What do you do when your home and your livelihood are wiped away in a single blow? For victims of the recent hurricanes the obvious choice is to file bankruptcy. But many are concerned that new bankruptcy laws in affect October 17th will make that process too difficult on anyone in financial difficulty. “Today” financial editor Jean Chatzky was invited on the show to explain the changes and offers advice on why you may want to file now. Here are some tips.
What happens when your home and your livelihood are wiped away in a single body blow? Sometimes you have no choice but to raise the white flag and file bankruptcy. But the new, tougher bankruptcy laws that go into effect October 17 could put victims of Hurricane Katrina and Hurricane Rita in a particular bind.
They may not know if bankruptcy is a necessary step for them. They don't know when they'll find work -- which means they don't know how long their savings, if they have savings, will last. They don't know how much they'll be able to recover for their lost homes and lost belongings. According to The Insurance Information Institute, the problems that home owners are facing in terms of assessing damage and what they can claim is mirrored by the insurance providers. Like home owners, insurance adjusters are having a difficult time reaching homes to assess damage. In addition, the insurance industry is so overwhelmed that it will often take 1 to 2 months before an adjuster visits a home. By the time they are able to make a decision about filing for bankruptcy the new law will have taken effect. [As a side note, the Insurance Information Institute says that wind damage is covered by home owners insurance, flood damage is not. Flood insurance is available through FEMA, but a lot of Katrina and Rita victims didn't buy it, either because they didn't think they needed it or couldn't afford it. No matter what your situation, even if you have not seen your house yet, file a claim. It could take a long time for the paper work to go through, but it’s better to begin the process sooner than later.]
A study by Robert Lawless, soon to be published in the Nevada Law Journal on hurricanes and bankruptcy says it's not typically until 3 years after a hurricane hits that resulting bankruptcies hit their high point. In the short term, state and federal aid and a boom in construction jobs put a band-aid on the problem. Three years later, the rebuilding is over, everything settles out and individuals realize how much additional debt they've taken on to get their lives back in order. That's when the other shoe drops.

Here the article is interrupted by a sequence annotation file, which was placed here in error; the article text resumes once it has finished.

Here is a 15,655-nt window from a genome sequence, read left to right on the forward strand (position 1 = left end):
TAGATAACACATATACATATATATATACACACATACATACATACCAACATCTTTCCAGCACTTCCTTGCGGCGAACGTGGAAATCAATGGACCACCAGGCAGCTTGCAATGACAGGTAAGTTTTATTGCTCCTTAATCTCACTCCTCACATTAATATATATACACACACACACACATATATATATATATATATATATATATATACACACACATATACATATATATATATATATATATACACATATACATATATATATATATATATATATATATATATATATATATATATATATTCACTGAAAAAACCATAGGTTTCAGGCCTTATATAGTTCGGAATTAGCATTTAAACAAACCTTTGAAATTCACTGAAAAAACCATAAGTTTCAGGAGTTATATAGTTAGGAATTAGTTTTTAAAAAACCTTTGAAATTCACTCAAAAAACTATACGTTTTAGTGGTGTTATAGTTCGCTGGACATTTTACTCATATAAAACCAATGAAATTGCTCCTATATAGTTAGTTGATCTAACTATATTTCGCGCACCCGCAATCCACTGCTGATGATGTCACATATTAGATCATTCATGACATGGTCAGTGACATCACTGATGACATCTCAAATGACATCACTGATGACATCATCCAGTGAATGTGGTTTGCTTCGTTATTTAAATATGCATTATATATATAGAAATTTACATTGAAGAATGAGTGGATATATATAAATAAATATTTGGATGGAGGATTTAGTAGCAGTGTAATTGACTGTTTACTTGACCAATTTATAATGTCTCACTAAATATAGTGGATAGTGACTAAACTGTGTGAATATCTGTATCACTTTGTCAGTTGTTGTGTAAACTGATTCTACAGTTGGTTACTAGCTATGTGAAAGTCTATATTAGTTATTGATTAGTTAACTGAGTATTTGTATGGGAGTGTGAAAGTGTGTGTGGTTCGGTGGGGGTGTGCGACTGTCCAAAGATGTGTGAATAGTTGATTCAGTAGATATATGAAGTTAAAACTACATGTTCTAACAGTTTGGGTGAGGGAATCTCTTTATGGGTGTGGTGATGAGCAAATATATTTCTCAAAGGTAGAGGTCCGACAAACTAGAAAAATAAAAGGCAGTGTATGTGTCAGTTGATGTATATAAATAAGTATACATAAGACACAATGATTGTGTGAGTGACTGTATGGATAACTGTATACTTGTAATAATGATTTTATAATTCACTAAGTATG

Hurricane or not, anyone in financial difficulty will find it harder to file. Pro-consumer groups complain the news laws are too tough and seem to benefit credit groups NOT the consumer.
Grandfathering hurricane victims under the old law
There has been some talk of repealing some of the harsher provisions of the new law for Katrina victims. The White House has said that it may offer hurricane victims some relief, but that it's not going to delay the law in its entirety.
Can people in New Orleans hurry up and file?
They can try, but they're going to find it challenging. In general, individuals are required to file for bankruptcy in their home town which is defined as wherever they spent most of the last 180 days. For many of these people, that's still New Orleans. The bankruptcy court has reopened — it's sharing space with the court in Baton Rouge. But filers still have to find a lawyer and they're going to have to piece together paperwork from records that in all likelihood have been destroyed.